If you asked my father, who is a seasoned, lifelong fisherman, what his favorite fish is to catch, no doubt his answer would be the snook. Since the first time I watched my dad battle and land a big snook, I’ve been infatuated with them. I can remember, clear as day, my own initial encounter with the legendary linesider.
I would describe the snook (centropomus undecimalis) as a saltwater version of the largemouth bass. They are extremely aggressive, very quick, and have a mouth the size of a garbage can. In other words, they’ve got 99 problems, but eating ain’t one. This fish is sought after and pursued by the saltiest of the salty captains and serious fishermen. This is reflected in the lengths that the state has gone to since 1997 to protect this valuable, irreplaceable species. With our strict regulations on bag limits, slot sizes, and closed seasons, catching and bringing home a snook means being much more of an angler than a poacher. Due to a 2010 cold snap that not only killed but negatively impacted a substantial amount of the snook fishery across the state, the harvest season was closed in the gulf waters to allow the population some “breeding room”, so to speak. Commissioners voted at the June 2013 FWC (Florida Fish and Wildlife Conservation Commission) to reopen the recreational harvest season on September 1st. And reports have been steadily coming in that Florida’s snook fishery is back on track and looks even better than it has in years.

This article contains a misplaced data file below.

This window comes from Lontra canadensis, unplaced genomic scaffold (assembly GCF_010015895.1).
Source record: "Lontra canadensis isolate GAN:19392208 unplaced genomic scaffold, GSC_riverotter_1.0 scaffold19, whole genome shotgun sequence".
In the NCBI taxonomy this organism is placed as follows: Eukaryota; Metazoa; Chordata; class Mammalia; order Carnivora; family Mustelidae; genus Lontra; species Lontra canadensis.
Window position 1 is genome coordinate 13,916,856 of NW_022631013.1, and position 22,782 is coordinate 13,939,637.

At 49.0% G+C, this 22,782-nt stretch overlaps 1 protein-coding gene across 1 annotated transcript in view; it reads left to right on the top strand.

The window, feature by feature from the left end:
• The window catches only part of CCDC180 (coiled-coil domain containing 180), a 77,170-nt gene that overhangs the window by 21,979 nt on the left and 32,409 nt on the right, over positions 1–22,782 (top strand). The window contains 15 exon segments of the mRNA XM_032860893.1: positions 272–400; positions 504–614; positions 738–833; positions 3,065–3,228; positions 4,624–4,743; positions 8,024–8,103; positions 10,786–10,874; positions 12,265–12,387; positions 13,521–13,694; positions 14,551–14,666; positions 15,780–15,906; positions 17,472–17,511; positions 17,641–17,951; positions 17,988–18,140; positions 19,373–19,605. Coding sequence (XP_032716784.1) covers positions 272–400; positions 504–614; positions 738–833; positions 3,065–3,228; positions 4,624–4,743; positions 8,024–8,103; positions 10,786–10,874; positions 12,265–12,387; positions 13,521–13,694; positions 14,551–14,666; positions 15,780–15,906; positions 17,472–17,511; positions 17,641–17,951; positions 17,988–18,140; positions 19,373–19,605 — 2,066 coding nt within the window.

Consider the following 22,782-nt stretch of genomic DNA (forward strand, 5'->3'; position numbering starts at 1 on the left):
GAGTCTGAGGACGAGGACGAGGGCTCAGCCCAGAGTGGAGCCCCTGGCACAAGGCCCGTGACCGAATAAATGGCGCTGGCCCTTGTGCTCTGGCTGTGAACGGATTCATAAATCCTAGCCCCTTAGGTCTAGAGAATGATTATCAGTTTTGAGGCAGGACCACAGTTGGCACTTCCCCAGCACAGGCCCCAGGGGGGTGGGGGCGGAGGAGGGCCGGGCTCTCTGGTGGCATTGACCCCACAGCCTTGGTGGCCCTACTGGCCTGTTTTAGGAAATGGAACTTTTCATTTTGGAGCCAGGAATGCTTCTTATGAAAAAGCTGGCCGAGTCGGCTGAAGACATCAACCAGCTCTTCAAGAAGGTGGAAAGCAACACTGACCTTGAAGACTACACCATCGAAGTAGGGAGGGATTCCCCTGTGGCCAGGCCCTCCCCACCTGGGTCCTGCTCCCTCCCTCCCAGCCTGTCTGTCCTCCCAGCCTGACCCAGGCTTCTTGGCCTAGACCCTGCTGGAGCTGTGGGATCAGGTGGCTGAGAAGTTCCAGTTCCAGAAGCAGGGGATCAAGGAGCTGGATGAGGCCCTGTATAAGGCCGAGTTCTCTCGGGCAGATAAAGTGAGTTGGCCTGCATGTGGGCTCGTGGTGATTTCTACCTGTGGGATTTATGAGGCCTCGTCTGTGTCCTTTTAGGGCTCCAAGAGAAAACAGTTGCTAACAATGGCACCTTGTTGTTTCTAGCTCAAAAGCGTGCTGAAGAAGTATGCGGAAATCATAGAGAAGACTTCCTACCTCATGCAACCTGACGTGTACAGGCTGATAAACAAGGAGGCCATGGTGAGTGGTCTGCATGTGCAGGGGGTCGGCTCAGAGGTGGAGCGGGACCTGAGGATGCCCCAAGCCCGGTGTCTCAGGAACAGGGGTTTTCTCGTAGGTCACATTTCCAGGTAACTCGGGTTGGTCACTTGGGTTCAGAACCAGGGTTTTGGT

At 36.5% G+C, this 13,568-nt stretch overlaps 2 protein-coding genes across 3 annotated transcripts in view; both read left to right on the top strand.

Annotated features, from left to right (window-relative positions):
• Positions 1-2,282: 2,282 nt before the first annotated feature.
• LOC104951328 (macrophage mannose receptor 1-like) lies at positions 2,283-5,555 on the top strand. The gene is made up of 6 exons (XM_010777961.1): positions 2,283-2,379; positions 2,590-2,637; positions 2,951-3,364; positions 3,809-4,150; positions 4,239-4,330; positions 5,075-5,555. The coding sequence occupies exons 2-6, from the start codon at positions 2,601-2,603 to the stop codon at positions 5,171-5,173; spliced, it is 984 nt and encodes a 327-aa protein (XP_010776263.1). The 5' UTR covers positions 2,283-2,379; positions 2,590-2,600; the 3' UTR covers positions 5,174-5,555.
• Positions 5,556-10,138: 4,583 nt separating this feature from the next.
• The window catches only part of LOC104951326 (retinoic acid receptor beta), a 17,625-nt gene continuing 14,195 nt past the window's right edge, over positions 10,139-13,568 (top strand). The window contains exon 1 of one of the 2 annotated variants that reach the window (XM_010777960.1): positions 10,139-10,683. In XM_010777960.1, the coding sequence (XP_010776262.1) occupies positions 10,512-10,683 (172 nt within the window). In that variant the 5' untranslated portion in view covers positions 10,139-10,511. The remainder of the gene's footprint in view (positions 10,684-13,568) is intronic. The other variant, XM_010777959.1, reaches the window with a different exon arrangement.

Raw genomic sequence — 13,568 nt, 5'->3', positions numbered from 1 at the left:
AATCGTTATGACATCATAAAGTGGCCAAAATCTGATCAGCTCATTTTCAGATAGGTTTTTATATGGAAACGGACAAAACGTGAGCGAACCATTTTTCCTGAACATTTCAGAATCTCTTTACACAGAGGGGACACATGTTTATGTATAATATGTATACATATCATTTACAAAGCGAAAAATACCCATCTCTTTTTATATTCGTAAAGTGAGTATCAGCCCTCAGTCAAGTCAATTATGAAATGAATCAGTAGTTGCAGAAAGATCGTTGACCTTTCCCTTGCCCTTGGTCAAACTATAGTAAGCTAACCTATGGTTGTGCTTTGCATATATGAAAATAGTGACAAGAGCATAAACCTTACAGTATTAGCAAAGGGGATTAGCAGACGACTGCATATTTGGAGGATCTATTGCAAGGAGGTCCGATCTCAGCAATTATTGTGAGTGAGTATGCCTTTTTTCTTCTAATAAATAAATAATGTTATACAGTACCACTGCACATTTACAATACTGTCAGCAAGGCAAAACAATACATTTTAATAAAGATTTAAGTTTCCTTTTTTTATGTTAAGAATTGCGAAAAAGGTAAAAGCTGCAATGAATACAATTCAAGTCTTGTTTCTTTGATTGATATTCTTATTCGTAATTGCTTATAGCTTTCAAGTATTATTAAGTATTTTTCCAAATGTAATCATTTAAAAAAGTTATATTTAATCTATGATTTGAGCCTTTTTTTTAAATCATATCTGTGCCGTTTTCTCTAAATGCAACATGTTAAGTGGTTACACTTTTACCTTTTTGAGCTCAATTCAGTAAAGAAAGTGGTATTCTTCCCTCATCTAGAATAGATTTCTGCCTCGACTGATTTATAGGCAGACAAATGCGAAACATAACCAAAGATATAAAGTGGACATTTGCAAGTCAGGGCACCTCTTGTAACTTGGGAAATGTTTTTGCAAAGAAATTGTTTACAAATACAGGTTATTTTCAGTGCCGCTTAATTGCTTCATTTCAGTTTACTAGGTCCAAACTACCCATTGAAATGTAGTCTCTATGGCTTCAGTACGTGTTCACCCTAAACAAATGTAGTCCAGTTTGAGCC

I think the majority of us have some trust issues with the government lately. I myself have often wonder, “Why do they care what I catch/kill and when? Can’t they just stay out of it?” However, this is clear evidence, for me anyway, that the state has made some serious strides in protecting our aquatic habitats for future generations. I certainly want my grandchildren and their children to have the same chance to enjoy the thrill of battling one of Florida’s wonders.